If you acknowledge these possibilities then you also have to understand that when evaluating a woman’s (singular) work on its own, you then have to discount the relative worth, because of sex appeal grade inflation.  Of course this is patently obnoxious, but is there a rational response to this dynamic that wouldn’t naturally follow this course?  Why do you think we are where we are?

As I noted, the fact that these trends continue indicates that there are fathers of girls who irrationally don’t want attitudes to change.  I am a fan of beautiful women, but not as it pertains to them doing their job (unless directly germane, like modeling).   Who you are is a measure of what you do, not how sexy you look while doing it.  The two should be separate and distinct.

How can you want your daughter to grow up in a world where flaunting her body will contribute to her success?  Is that really a measure of her self-esteem and worth?  For women, if you recognize that your value is discounted because men (and some women) weigh your performance based on looks…then call out women that perpetuate that horrible trend!  Tell Beyonce to put some clothes on and find value in her voice and dancing skills, not her curves.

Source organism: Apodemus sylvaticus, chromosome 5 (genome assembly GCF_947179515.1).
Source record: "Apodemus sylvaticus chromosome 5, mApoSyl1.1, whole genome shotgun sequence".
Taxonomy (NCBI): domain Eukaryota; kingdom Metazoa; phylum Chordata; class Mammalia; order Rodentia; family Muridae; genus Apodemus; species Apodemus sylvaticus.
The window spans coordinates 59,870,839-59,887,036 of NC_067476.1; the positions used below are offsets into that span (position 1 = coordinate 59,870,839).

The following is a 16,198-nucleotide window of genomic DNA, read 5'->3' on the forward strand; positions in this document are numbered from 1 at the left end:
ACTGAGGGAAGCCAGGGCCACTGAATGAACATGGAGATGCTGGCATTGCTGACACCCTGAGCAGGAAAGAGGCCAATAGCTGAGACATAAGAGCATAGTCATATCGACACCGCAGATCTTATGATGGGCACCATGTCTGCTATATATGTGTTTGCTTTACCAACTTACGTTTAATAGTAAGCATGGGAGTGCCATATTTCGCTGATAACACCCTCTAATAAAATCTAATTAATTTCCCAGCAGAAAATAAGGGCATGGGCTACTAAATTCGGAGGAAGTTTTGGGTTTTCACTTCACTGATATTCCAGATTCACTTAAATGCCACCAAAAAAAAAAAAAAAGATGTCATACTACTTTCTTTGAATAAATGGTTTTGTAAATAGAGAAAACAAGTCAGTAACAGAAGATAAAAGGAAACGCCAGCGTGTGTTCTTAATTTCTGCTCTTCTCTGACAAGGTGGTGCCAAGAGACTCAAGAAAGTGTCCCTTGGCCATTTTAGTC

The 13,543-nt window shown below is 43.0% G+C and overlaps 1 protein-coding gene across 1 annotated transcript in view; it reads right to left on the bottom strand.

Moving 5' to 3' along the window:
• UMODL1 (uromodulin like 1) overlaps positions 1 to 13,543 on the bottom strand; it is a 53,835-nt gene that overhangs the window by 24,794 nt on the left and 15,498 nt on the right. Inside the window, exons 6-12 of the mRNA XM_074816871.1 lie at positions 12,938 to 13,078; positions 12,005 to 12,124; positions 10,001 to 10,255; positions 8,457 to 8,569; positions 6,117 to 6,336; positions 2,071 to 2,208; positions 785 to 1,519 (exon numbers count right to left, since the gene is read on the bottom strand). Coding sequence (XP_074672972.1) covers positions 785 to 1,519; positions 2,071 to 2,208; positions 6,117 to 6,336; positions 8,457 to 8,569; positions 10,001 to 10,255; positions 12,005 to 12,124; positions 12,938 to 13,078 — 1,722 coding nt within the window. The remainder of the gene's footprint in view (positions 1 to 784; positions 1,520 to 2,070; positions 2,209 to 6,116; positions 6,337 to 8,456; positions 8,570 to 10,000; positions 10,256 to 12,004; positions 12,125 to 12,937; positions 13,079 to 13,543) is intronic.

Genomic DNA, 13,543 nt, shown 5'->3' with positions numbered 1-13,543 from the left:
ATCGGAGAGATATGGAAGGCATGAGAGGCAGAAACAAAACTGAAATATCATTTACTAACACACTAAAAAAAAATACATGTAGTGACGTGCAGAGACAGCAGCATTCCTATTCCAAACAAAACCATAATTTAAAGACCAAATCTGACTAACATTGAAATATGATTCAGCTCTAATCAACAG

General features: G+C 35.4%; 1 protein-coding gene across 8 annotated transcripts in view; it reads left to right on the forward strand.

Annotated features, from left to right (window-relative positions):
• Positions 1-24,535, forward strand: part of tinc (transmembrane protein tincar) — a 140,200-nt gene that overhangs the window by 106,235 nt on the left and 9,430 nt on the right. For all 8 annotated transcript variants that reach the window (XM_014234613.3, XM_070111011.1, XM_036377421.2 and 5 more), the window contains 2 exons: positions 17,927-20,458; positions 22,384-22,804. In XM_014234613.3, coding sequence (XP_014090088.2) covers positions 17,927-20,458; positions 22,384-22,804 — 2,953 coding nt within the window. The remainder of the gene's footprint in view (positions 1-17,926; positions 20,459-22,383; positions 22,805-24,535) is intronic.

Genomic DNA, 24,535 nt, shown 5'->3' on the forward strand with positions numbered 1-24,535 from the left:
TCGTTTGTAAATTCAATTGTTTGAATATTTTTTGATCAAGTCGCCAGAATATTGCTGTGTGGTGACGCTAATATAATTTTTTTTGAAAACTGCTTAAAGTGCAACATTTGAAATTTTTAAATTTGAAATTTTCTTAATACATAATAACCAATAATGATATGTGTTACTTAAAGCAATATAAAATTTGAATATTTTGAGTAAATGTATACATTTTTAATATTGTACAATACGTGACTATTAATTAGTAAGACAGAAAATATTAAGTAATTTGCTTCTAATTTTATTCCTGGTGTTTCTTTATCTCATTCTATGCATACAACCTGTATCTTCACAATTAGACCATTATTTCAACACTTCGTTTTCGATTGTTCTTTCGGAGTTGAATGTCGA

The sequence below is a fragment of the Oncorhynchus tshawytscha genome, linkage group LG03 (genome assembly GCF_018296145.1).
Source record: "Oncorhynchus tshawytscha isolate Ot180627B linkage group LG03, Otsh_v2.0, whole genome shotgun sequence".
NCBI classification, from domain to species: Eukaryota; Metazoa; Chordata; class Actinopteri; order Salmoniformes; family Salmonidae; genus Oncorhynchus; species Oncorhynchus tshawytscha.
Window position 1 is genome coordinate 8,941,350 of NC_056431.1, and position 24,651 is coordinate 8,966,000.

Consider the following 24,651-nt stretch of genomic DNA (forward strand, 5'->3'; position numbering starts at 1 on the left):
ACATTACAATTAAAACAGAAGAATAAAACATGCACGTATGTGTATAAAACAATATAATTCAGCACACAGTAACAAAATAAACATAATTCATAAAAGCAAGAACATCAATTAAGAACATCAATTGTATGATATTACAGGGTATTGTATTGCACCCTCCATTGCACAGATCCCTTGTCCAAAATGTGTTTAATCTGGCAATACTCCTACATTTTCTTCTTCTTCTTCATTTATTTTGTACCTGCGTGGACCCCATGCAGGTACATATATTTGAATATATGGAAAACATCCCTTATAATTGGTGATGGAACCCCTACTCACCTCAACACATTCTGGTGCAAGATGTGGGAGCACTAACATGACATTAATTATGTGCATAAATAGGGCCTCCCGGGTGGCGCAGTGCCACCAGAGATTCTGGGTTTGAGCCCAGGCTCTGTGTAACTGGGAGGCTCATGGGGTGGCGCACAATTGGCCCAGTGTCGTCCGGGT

I am a white male Republican, which means that calling out men’s hypocrisy here might be the death sentence of my political career.  But eliminating the gender gap can only be executed by fighting the exact stereotypes that led to its creation.  It is all the more powerful of a movement when those that had previously perpetuated that travesty find religion and now are zealots in battling it.  For the stereotypical Republican male that doesn’t get subtlety, let me be painfully blunt, this is our Sister Souljah moment.  We should embrace it, because in the end, we really do care.

About Josh Rutstein

I am an aspiring entrepreneur and hopeful political candidate. Father of 2 very special girls, husband to an amazing woman, and passionate American. I snowboard whenever possible and follow a 20x mentality for exercise. I also play golf and ultimate frisbee and am a die hard New England Patriots fan and season ticket holder. Everyday I wake up wanting to make this country a better place, someday I hope to actually succeed.
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1 Response to I Wish I Didn’t Care

  1. Pingback: Naivety Lost | A Goofy Foot in Mouth